Like I said, a feel-good genre this ain't. But while RUN! BITCH RUN! ends up a total downer, it comes from out of nowhere to represent as one of the better entries in its grubby little niche. Definitely not a date movie and certainly not recommended for those unmoved by the frisson (Ooh! High-falutin' film-fuck word!) of seeing a hideously wronged individual hand out hard-earned retribution, this one is best ventured into by hardened grindhouse veterans, exploitation-fan feminists, and those who simply want to see that magic moment when anus meets a good length of very sharp steel. It's the perfect second bill for a double-feature with Disney's THE COUNTRY BEARS!

Package art from the home video release.

Friday, October 02, 2015


When lycanthropy strikes the upper class.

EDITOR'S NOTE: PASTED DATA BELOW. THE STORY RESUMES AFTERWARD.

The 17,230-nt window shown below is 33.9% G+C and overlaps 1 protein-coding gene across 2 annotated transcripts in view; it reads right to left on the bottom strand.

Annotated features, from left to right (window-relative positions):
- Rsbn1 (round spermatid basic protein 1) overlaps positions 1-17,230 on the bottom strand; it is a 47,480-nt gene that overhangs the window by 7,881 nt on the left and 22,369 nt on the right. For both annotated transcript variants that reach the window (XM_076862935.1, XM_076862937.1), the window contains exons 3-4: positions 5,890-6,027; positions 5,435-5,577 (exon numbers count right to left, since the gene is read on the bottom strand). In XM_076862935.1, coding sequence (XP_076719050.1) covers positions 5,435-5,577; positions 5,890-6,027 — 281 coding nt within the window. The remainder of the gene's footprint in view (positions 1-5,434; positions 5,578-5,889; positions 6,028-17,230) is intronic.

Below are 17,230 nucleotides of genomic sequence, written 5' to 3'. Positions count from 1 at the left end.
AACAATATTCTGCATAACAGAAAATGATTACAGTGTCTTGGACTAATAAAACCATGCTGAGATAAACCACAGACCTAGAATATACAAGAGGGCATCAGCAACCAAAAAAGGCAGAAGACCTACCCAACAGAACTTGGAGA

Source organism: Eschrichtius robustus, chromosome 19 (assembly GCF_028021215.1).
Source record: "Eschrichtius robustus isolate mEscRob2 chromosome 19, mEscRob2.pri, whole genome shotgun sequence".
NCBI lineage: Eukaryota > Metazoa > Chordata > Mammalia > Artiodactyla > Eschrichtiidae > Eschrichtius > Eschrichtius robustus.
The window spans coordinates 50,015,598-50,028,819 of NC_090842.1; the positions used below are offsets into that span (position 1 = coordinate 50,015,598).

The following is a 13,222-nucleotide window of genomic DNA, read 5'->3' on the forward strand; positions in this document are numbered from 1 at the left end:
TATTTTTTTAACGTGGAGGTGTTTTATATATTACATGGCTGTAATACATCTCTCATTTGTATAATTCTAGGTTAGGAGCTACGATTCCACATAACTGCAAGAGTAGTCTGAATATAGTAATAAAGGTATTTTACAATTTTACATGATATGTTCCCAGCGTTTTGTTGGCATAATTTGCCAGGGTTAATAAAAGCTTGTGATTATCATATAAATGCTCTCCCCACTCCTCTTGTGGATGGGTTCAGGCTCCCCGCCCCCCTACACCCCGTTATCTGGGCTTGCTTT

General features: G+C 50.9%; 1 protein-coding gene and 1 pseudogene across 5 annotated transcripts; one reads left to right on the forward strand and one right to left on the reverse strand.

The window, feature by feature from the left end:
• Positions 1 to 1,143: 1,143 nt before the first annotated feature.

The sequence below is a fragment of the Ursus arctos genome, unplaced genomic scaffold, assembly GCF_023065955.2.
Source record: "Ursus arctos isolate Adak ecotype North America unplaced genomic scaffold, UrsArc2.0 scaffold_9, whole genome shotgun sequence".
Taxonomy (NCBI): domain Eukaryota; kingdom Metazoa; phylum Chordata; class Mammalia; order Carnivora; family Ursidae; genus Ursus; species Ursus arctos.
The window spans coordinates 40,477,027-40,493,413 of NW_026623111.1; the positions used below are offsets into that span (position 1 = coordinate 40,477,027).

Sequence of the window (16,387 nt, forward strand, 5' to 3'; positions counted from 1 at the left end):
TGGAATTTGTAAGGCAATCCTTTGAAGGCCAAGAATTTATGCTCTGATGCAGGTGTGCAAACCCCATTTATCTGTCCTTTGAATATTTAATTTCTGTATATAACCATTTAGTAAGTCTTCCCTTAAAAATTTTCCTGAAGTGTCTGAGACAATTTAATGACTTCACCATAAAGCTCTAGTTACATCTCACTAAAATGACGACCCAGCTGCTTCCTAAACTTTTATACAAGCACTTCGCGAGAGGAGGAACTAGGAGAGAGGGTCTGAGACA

Wealthy and world-renowned botanist Dr. Wilfred Glendon (Henry Hull) heads to Tibet in search of the rare Marifasa Lupina Lumina, an ultra-rare flower than only blooms by moonlight, and ends up on the wrong end of an attack by a werewolf. Surviving the mauling and returning to London, Glendon attempts to cultivate specimens of the plant and in the process neglects his wife, Lisa (Valerie Hobson), who has recently been reunited with a close male childhood friend (Lester Matthews) who clearly still loves her. But things take a turn for the weirder when another famed botanist, Dr. Yogami (Warner Oland), arrives and shows an odd interest in the Marifasa. Dropping mysterious hints at having met Glendon before, "in the dark," it soon becomes apparent that Yogami is the werewolf that attacked Glendon and that he was in Tibet in search of the flower, which happens to be the only known cure for the curse of lycanthropy. As the marital tension escalates and Yogami's lust for the flower intensifies, the full moon arrives and the unbelieving Glendon transforms into a slavering (though well-dressed) monster. Murders ensue, Glendon and Yogami have a final encounter, and it all culminates in the sort of tragedy one expects in a werewolf tale.